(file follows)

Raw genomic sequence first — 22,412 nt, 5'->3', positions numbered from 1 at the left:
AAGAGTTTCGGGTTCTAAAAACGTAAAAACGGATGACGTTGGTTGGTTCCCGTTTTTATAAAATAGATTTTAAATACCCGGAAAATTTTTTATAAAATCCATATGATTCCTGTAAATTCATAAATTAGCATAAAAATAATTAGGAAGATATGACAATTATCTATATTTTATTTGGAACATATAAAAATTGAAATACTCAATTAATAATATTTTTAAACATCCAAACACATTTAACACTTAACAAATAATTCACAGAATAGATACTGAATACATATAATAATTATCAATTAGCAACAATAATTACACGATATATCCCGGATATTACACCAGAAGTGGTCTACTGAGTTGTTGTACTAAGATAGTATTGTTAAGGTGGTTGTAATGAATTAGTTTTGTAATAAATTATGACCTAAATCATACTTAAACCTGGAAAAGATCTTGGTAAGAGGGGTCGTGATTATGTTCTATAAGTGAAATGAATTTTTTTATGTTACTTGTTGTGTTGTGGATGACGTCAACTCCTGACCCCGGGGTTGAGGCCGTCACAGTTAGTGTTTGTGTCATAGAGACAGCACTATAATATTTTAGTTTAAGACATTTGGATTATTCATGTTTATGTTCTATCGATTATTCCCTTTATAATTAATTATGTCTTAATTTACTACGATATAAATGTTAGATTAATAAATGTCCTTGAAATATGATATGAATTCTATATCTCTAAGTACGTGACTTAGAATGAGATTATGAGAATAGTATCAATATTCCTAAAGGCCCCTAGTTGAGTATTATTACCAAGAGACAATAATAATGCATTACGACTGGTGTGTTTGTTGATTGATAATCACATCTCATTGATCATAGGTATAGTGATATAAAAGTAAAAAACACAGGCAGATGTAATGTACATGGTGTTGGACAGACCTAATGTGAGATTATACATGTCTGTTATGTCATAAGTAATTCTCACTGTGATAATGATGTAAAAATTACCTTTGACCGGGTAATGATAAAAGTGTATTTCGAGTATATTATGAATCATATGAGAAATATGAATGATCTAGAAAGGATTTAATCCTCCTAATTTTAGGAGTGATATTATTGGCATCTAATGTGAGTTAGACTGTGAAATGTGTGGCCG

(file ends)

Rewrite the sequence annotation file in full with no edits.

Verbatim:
Raw genomic sequence first — 22,412 nt, 5'->3', positions numbered from 1 at the left:
AAGAGTTTCGGGTTCTAAAAACGTAAAAACGGATGACGTTGGTTGGTTCCCGTTTTTATAAAATAGATTTTAAATACCCGGAAAATTTTTTATAAAATCCATATGATTCCTGTAAATTCATAAATTAGCATAAAAATAATTAGGAAGATATGACAATTATCTATATTTTATTTGGAACATATAAAAATTGAAATACTCAATTAATAATATTTTTAAACATCCAAACACATTTAACACTTAACAAATAATTCACAGAATAGATACTGAATACATATAATAATTATCAATTAGCAACAATAATTACACGATATATCCCGGATATTACACCAGAAGTGGTCTACTGAGTTGTTGTACTAAGATAGTATTGTTAAGGTGGTTGTAATGAATTAGTTTTGTAATAAATTATGACCTAAATCATACTTAAACCTGGAAAAGATCTTGGTAAGAGGGGTCGTGATTATGTTCTATAAGTGAAATGAATTTTTTTATGTTACTTGTTGTGTTGTGGATGACGTCAACTCCTGACCCCGGGGTTGAGGCCGTCACAGTTAGTGTTTGTGTCATAGAGACAGCACTATAATATTTTAGTTTAAGACATTTGGATTATTCATGTTTATGTTCTATCGATTATTCCCTTTATAATTAATTATGTCTTAATTTACTACGATATAAATGTTAGATTAATAAATGTCCTTGAAATATGATATGAATTCTATATCTCTAAGTACGTGACTTAGAATGAGATTATGAGAATAGTATCAATATTCCTAAAGGCCCCTAGTTGAGTATTATTACCAAGAGACAATAATAATGCATTACGACTGGTGTGTTTGTTGATTGATAATCACATCTCATTGATCATAGGTATAGTGATATAAAAGTAAAAAACACAGGCAGATGTAATGTACATGGTGTTGGACAGACCTAATGTGAGATTATACATGTCTGTTATGTCATAAGTAATTCTCACTGTGATAATGATGTAAAAATTACCTTTGACCGGGTAATGATAAAAGTGTATTTCGAGTATATTATGAATCATATGAGAAATATGAATGATCTAGAAAGGATTTAATCCTCCTAATTTTAGGAGTGATATTATTGGCATCTAATGTGAGTTAGACTGTGAAATGTGTGGCCG